Chart showing numbers of sacked employees from the biggest companies in Bahrain, according to records of GFBTU

8 June, 2011

The more you become involved in the complexities of politics, even within a relatively small country like Bahrain, the more you see the fallacy of that maxim of natural law which states that “All human beings are born free and equal in dignity and rights”[1] . If only this were true. Sadly, it is because we are not all born free and equal that we must fight to claim the rights that we are all supposed to have. It is not enough to sit back and watch as supposedly ‘inalienable’ rights are taken away from others.

The International Labor Organisation know this, and while they may not have as much influence over western governments as they once did, supra-national organisations like the ILO are central in raising awareness about the abuse of labor rights in authoritarian states like Bahrain. From a legal perspective, it is important to note that it is not just ‘abstract’ multilateral treaties that Bahrain ignores when forcing the sacking of hundreds of workers for their political and religious beliefs, but also bilateral treaties which it has signed such as the 2006 US-Bahrain Free Trade Agreement.[2]

Many international organisations have been alarmed that the current repression in Bahrain undermines all of the hard work that reformers on all sides of the political spectrum have done to modernize Bahrain’s anachronistic political system. The American Federation of Labour and Congress of Industrial Organizations (AFL-CIO) noted in a letter to Secretary of Defense Robert Gates that the General Federation of Bahraini Trade Unions (GFBTU), created during the reforms of the 1990s, has been targeted by the government, with more than half of its elected leadership sacked.

The ILO sent a delegation to investigate labor practices in Bahrain at the end of May. It has recommended that 2000 workers who were sacked be re-hired in a gesture of reconciliation.[3] This is a somewhat different outcome of the talks than what was reported in some regional media.[4] Here is what the ILO’s Guy Ryder had to say about his visit:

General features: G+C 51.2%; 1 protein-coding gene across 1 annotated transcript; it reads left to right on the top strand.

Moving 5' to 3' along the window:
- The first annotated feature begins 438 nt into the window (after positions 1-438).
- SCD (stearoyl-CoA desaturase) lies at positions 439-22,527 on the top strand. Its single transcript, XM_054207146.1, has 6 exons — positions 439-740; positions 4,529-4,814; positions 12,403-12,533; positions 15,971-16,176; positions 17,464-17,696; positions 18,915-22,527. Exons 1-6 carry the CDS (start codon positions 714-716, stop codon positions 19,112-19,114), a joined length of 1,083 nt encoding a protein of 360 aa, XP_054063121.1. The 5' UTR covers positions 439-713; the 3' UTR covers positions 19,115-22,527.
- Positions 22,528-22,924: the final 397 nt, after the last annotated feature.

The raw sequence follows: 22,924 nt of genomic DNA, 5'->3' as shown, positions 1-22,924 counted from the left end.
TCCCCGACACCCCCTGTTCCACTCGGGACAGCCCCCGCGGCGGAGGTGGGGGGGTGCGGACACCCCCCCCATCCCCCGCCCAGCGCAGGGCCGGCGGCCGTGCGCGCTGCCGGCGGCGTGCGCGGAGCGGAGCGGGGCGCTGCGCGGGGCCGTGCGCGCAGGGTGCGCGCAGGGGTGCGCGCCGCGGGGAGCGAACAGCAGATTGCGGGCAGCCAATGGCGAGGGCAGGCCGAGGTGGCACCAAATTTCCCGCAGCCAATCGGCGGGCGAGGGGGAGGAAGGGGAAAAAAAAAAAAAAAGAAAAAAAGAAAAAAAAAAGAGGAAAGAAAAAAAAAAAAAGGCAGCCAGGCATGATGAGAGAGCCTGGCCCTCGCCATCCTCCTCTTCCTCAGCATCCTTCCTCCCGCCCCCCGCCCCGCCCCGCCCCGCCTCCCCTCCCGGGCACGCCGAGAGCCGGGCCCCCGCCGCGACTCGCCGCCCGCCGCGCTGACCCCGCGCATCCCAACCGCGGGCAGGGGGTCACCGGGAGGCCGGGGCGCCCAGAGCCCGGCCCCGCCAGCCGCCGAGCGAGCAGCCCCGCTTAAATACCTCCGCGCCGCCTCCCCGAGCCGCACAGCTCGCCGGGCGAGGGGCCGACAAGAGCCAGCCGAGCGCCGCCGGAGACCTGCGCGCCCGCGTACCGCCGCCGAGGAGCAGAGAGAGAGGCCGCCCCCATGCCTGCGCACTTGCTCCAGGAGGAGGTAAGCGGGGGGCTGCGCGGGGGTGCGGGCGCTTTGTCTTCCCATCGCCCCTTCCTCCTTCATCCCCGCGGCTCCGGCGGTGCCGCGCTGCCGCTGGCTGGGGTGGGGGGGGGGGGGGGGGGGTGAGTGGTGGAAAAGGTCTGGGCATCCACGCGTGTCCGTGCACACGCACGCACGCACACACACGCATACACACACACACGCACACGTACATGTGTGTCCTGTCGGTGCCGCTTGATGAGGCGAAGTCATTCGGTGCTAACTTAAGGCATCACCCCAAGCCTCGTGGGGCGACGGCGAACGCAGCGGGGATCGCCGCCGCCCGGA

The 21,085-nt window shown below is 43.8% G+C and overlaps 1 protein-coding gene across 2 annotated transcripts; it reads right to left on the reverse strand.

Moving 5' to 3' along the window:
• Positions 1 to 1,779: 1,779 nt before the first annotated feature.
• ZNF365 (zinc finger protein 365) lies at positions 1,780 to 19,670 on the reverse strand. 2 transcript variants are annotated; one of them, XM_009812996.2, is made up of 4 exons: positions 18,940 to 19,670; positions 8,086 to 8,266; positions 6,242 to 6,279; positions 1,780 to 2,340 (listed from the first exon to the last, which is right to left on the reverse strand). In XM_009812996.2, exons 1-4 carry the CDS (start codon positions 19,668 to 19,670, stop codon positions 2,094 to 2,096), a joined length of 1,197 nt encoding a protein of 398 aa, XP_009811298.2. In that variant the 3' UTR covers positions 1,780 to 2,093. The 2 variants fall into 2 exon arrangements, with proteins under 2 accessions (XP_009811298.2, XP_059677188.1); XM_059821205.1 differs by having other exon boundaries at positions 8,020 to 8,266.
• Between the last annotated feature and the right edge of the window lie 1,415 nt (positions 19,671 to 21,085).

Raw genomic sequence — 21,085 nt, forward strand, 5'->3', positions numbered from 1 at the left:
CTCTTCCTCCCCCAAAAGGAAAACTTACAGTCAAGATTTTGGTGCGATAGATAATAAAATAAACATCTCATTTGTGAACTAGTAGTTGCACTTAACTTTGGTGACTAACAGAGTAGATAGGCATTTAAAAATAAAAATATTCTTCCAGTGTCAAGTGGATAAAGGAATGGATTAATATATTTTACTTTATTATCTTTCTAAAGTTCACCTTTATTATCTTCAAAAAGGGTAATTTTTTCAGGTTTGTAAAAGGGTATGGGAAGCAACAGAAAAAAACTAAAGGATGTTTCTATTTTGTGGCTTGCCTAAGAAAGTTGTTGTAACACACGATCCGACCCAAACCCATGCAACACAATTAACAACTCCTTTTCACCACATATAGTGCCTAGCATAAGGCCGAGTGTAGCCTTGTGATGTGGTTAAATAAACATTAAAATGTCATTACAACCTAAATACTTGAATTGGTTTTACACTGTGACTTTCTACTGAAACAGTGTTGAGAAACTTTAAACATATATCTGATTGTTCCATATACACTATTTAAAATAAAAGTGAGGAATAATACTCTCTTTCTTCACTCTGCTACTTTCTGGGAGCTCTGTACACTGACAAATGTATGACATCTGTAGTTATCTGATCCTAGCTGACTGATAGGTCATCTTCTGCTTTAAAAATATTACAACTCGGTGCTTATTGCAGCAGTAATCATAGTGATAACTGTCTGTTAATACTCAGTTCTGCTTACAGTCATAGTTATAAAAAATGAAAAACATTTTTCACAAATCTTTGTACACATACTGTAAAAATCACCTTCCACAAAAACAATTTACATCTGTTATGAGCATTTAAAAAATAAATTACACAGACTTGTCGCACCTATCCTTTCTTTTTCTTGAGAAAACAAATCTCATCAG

After talks with President Obama yesterday, Crown Prince Salman bin Hamad Al-Khalifa reiterated his government’s commitment to dialogue ‘without preconditions’.[5] Bahrain’s UN delegation has also stated that it is willing ‘in principle’ to receive a visit from the UN High Commissioner on Human Rights, although no date has yet been set.[6]

BCHR welcomes these statements. However, if we are to have any confidence that these promises of reform will be carried through and are not just empty rhetoric, the government must follow them up with concrete statements about the talks and the UN visit. In order for dialogue to be successful, it has to be shown that the government is serious about reconciliation. This requires:

1) Political prisoners, especially opposition leaders, must be released from jail in order to take part in the national dialogue.

2) The ILO’s recommendation that sacked workers be reinstated must be carried through to reduce sectarian tension.

3) The securitization of neutral zones like Salmaniya hospital and the University of Bahrain must end to reduce the fear of people who need to go to university or hospital.

If these limited concessions can be made, there can be some trust that the government means what it says about reform. If not, the only outcome can be continued violence and economic upheaval. The opposition would also like to see the Bahrain GP return, but this is not possible under the current situation. All Bahrainis wish to see an end to the current crisis, and it is hoped that both sides can put aside their differences to engage in constructive talks.

John Lubbock Advocacy Officer, Bahrain Centre for Human Rights London, 8 June, 2011


Babylon & Beyond spoke with Shawna Bader-Blau, regional program director for the Middle East and North Africa at the Washington-based Solidarity Center.

AFL-CIO statement.

AFL-CIO’s complaint letter.

AFL-CIO complaint about US-Bahrain FTA.

ActNow Labourstart campaign.

ITUC Press Release warns of slide into dictatorship.

Building and Wood Workers International.

BCHR 7th April - mounting clampdown on Trades Unions.

BCHR 6th April - thousands subjected to dismissals.

ILO DG sounds alarm on dismissal of workers.

UN News March 16, curtailment of TU activities.

Civil Society Orgs letter to the government.

Latest sacking list according to General Federation of Bahrain Trade Unions (8 June 2011)